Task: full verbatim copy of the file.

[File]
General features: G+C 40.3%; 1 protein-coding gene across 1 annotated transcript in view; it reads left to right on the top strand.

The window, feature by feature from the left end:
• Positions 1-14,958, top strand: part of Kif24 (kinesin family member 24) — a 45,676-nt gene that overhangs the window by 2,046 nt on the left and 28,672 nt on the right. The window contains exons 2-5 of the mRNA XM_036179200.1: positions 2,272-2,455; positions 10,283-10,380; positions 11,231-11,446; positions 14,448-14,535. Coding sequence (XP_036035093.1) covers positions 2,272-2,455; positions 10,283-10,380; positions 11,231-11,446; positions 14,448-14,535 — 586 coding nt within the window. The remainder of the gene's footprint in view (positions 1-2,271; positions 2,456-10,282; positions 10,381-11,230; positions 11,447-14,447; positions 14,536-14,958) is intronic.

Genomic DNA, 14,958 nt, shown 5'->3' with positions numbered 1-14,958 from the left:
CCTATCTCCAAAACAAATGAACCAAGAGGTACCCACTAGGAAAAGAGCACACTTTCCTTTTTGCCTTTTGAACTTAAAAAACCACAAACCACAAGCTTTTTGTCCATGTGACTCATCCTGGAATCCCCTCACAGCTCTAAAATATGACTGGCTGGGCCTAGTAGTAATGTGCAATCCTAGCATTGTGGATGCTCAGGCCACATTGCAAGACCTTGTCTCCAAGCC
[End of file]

General features: G+C 40.3%; 1 protein-coding gene across 1 annotated transcript in view; it reads left to right on the top strand.

The window, feature by feature from the left end:
• Positions 1-14,958, top strand: part of Kif24 (kinesin family member 24) — a 45,676-nt gene that overhangs the window by 2,046 nt on the left and 28,672 nt on the right. The window contains exons 2-5 of the mRNA XM_036179200.1: positions 2,272-2,455; positions 10,283-10,380; positions 11,231-11,446; positions 14,448-14,535. Coding sequence (XP_036035093.1) covers positions 2,272-2,455; positions 10,283-10,380; positions 11,231-11,446; positions 14,448-14,535 — 586 coding nt within the window. The remainder of the gene's footprint in view (positions 1-2,271; positions 2,456-10,282; positions 10,381-11,230; positions 11,447-14,447; positions 14,536-14,958) is intronic.

Genomic DNA, 14,958 nt, shown 5'->3' with positions numbered 1-14,958 from the left:
CCTATCTCCAAAACAAATGAACCAAGAGGTACCCACTAGGAAAAGAGCACACTTTCCTTTTTGCCTTTTGAACTTAAAAAACCACAAACCACAAGCTTTTTGTCCATGTGACTCATCCTGGAATCCCCTCACAGCTCTAAAATATGACTGGCTGGGCCTAGTAGTAATGTGCAATCCTAGCATTGTGGATGCTCAGGCCACATTGCAAGACCTTGTCTCCAAGCC